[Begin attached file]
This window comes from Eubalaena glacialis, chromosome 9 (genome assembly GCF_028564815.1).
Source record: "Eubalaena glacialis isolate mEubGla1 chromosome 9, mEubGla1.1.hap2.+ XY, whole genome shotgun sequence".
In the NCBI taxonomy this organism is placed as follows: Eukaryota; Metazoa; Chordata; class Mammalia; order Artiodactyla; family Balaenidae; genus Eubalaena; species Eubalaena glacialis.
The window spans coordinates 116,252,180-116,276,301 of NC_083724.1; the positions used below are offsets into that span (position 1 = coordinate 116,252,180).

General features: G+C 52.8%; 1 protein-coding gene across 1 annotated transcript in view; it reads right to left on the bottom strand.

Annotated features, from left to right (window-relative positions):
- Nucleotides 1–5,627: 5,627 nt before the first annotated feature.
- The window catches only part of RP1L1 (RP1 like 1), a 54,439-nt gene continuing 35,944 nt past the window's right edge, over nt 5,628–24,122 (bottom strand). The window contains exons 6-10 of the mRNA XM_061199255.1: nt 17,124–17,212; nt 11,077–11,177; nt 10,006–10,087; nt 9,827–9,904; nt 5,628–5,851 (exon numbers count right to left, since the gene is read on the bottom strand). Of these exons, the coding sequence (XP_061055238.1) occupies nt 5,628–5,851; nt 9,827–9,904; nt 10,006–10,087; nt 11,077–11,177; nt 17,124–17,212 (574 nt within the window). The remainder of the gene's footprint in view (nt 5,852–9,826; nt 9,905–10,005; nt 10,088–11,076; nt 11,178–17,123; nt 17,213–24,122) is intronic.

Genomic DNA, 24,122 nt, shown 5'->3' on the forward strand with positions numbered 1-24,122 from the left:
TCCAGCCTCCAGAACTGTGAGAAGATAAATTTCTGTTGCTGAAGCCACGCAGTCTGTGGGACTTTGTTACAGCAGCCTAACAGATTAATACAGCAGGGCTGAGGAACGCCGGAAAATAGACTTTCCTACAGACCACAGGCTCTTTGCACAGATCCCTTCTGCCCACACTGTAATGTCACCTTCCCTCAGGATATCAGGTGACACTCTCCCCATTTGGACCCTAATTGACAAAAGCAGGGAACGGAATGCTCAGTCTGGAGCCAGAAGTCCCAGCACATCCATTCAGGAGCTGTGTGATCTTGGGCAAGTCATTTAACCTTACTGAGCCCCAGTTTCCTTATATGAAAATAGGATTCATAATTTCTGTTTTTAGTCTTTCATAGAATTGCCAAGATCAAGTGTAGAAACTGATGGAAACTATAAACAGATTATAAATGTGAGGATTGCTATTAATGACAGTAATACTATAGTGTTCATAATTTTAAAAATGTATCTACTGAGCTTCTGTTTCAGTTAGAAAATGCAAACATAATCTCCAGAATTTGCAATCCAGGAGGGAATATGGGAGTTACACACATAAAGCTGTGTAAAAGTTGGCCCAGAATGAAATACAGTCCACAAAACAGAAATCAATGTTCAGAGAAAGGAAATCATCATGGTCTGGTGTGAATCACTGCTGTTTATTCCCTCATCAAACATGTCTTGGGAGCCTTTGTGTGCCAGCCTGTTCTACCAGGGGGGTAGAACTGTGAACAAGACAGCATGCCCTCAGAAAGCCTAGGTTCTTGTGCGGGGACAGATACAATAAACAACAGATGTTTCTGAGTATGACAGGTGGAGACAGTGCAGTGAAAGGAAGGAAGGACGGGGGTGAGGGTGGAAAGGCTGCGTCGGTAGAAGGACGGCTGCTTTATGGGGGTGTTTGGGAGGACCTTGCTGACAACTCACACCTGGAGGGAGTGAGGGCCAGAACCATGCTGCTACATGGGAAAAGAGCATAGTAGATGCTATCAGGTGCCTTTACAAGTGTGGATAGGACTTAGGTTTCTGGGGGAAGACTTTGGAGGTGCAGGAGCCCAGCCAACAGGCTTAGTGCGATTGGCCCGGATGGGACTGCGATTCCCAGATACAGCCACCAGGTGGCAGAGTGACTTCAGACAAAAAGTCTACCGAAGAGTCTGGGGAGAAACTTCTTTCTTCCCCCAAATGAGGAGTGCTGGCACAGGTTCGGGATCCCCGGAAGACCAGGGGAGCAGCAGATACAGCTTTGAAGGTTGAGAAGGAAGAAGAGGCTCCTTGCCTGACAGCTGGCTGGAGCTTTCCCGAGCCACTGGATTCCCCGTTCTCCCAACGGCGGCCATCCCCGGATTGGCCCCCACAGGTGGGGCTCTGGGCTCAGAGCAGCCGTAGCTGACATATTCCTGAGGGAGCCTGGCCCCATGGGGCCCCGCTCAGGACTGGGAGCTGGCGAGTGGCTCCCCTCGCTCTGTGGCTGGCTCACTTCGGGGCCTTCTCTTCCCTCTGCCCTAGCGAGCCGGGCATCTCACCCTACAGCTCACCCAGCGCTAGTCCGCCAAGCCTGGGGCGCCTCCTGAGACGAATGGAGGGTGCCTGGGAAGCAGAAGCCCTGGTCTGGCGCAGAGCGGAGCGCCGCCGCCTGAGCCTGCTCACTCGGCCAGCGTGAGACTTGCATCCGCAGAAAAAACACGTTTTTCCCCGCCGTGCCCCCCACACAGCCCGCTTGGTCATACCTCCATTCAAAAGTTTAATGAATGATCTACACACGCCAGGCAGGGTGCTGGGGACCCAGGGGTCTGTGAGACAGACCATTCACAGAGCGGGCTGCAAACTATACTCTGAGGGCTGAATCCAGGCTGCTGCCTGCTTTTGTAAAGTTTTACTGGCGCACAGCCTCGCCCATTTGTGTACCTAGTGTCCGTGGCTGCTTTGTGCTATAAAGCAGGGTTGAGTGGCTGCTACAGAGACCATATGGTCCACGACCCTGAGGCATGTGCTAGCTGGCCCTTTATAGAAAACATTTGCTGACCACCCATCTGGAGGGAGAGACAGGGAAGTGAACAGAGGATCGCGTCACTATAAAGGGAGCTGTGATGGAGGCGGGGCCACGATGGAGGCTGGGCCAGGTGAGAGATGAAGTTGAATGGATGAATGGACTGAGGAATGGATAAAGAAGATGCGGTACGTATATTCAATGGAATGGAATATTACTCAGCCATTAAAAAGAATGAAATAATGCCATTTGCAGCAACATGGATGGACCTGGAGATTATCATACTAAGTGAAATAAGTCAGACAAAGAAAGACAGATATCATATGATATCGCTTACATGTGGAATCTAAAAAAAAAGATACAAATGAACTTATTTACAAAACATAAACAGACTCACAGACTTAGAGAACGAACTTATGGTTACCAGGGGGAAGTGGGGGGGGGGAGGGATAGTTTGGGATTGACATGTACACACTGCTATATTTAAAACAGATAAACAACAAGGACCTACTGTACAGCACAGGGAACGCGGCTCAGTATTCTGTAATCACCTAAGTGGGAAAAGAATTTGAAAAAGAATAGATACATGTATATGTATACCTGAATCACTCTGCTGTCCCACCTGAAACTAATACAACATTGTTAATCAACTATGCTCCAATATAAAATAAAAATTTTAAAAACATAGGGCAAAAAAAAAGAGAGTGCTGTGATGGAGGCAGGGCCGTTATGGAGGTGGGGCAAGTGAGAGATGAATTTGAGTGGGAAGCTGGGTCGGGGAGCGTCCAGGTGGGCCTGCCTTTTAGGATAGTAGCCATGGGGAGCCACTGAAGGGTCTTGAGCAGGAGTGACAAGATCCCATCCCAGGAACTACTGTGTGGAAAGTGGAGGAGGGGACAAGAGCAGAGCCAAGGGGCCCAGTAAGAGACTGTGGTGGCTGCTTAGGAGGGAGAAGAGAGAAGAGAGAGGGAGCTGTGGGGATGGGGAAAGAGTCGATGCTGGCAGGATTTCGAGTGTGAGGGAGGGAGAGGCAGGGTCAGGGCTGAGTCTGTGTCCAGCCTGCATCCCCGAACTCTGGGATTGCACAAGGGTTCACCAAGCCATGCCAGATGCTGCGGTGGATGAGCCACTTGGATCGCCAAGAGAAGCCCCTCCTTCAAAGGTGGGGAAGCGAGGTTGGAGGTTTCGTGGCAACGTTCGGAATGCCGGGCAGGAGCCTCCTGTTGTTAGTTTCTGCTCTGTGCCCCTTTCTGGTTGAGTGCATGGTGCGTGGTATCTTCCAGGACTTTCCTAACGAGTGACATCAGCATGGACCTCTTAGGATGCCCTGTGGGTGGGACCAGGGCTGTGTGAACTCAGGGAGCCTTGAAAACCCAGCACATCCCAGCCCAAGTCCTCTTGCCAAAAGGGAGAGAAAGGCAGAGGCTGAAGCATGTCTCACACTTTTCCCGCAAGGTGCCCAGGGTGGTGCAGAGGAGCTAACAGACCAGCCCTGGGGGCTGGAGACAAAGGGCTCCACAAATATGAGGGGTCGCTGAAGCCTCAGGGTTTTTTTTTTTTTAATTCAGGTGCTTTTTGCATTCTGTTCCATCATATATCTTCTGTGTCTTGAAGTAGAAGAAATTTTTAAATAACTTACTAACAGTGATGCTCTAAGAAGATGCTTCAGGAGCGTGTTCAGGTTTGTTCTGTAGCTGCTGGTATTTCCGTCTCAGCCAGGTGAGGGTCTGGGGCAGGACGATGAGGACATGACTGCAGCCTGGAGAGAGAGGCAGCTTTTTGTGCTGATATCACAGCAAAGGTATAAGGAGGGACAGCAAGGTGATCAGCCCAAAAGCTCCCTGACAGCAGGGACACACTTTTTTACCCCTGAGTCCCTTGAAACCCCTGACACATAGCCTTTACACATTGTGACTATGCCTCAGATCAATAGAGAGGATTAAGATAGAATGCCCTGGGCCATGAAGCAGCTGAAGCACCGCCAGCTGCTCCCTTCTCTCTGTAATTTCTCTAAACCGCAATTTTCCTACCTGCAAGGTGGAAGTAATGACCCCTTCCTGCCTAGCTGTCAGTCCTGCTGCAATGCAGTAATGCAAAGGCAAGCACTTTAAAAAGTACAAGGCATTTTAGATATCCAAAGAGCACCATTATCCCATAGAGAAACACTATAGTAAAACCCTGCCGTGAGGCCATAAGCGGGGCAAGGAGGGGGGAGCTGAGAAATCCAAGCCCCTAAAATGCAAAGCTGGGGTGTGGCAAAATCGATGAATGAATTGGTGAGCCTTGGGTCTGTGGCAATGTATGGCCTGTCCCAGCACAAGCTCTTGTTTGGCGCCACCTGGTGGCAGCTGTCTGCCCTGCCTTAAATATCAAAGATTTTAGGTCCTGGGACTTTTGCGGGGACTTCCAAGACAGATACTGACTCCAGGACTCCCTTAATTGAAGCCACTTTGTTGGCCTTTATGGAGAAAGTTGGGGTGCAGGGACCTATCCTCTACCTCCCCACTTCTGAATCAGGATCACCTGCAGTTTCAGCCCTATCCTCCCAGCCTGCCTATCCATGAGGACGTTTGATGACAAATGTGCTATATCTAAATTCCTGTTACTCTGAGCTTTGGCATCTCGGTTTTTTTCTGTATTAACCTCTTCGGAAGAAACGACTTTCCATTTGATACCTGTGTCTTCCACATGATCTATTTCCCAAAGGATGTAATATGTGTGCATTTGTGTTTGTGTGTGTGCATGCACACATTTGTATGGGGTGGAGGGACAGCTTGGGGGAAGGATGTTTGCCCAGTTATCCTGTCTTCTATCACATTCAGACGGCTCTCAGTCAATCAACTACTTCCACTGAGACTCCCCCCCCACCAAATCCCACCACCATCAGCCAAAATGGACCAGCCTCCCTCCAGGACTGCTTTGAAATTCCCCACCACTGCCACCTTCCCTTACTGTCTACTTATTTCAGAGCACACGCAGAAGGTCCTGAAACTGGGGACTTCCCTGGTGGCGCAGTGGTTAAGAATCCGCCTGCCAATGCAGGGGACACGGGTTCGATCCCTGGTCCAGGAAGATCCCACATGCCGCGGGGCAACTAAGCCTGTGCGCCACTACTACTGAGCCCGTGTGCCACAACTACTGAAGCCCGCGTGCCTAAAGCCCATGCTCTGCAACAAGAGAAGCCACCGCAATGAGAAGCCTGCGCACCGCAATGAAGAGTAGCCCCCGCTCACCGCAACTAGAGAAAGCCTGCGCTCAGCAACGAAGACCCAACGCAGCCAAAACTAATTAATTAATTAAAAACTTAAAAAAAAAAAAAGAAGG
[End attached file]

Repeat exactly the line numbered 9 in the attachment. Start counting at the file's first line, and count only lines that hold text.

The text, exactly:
Genomic DNA, 24,122 nt, shown 5'->3' on the forward strand with positions numbered 1-24,122 from the left: